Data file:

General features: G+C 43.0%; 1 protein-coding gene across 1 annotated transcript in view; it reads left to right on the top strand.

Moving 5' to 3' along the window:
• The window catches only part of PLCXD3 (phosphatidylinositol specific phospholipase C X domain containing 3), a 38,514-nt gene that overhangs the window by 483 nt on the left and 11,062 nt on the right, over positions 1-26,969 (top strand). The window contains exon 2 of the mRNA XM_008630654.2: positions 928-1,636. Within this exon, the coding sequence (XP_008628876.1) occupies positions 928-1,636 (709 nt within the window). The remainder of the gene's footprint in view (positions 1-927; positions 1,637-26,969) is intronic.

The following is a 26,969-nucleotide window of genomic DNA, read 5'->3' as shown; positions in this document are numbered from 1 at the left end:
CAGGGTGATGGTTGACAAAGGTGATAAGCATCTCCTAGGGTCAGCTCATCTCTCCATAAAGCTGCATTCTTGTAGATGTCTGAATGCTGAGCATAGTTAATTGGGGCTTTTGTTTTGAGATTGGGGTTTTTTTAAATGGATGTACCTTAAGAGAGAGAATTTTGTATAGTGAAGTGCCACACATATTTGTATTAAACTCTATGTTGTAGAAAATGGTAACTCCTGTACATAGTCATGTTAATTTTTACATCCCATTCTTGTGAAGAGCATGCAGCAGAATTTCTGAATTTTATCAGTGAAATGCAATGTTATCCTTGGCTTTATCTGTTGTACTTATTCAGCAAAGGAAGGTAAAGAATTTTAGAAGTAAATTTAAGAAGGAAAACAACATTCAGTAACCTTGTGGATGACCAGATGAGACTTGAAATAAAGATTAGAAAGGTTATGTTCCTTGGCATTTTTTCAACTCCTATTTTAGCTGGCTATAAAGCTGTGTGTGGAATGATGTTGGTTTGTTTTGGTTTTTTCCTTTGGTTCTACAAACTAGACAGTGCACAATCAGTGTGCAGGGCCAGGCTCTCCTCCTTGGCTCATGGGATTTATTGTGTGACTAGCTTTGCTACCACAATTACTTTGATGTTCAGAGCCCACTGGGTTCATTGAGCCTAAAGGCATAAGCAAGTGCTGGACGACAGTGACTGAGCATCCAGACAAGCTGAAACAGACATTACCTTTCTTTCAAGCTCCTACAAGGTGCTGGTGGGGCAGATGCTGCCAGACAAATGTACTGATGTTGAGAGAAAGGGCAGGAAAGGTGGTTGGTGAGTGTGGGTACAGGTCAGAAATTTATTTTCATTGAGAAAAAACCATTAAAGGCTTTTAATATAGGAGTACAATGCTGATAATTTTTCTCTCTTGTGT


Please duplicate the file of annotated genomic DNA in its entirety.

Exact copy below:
General features: G+C 43.0%; 1 protein-coding gene across 1 annotated transcript in view; it reads left to right on the top strand.

Moving 5' to 3' along the window:
• The window catches only part of PLCXD3 (phosphatidylinositol specific phospholipase C X domain containing 3), a 38,514-nt gene that overhangs the window by 483 nt on the left and 11,062 nt on the right, over positions 1-26,969 (top strand). The window contains exon 2 of the mRNA XM_008630654.2: positions 928-1,636. Within this exon, the coding sequence (XP_008628876.1) occupies positions 928-1,636 (709 nt within the window). The remainder of the gene's footprint in view (positions 1-927; positions 1,637-26,969) is intronic.

The following is a 26,969-nucleotide window of genomic DNA, read 5'->3' as shown; positions in this document are numbered from 1 at the left end:
CAGGGTGATGGTTGACAAAGGTGATAAGCATCTCCTAGGGTCAGCTCATCTCTCCATAAAGCTGCATTCTTGTAGATGTCTGAATGCTGAGCATAGTTAATTGGGGCTTTTGTTTTGAGATTGGGGTTTTTTTAAATGGATGTACCTTAAGAGAGAGAATTTTGTATAGTGAAGTGCCACACATATTTGTATTAAACTCTATGTTGTAGAAAATGGTAACTCCTGTACATAGTCATGTTAATTTTTACATCCCATTCTTGTGAAGAGCATGCAGCAGAATTTCTGAATTTTATCAGTGAAATGCAATGTTATCCTTGGCTTTATCTGTTGTACTTATTCAGCAAAGGAAGGTAAAGAATTTTAGAAGTAAATTTAAGAAGGAAAACAACATTCAGTAACCTTGTGGATGACCAGATGAGACTTGAAATAAAGATTAGAAAGGTTATGTTCCTTGGCATTTTTTCAACTCCTATTTTAGCTGGCTATAAAGCTGTGTGTGGAATGATGTTGGTTTGTTTTGGTTTTTTCCTTTGGTTCTACAAACTAGACAGTGCACAATCAGTGTGCAGGGCCAGGCTCTCCTCCTTGGCTCATGGGATTTATTGTGTGACTAGCTTTGCTACCACAATTACTTTGATGTTCAGAGCCCACTGGGTTCATTGAGCCTAAAGGCATAAGCAAGTGCTGGACGACAGTGACTGAGCATCCAGACAAGCTGAAACAGACATTACCTTTCTTTCAAGCTCCTACAAGGTGCTGGTGGGGCAGATGCTGCCAGACAAATGTACTGATGTTGAGAGAAAGGGCAGGAAAGGTGGTTGGTGAGTGTGGGTACAGGTCAGAAATTTATTTTCATTGAGAAAAAACCATTAAAGGCTTTTAATATAGGAGTACAATGCTGATAATTTTTCTCTCTTGTGT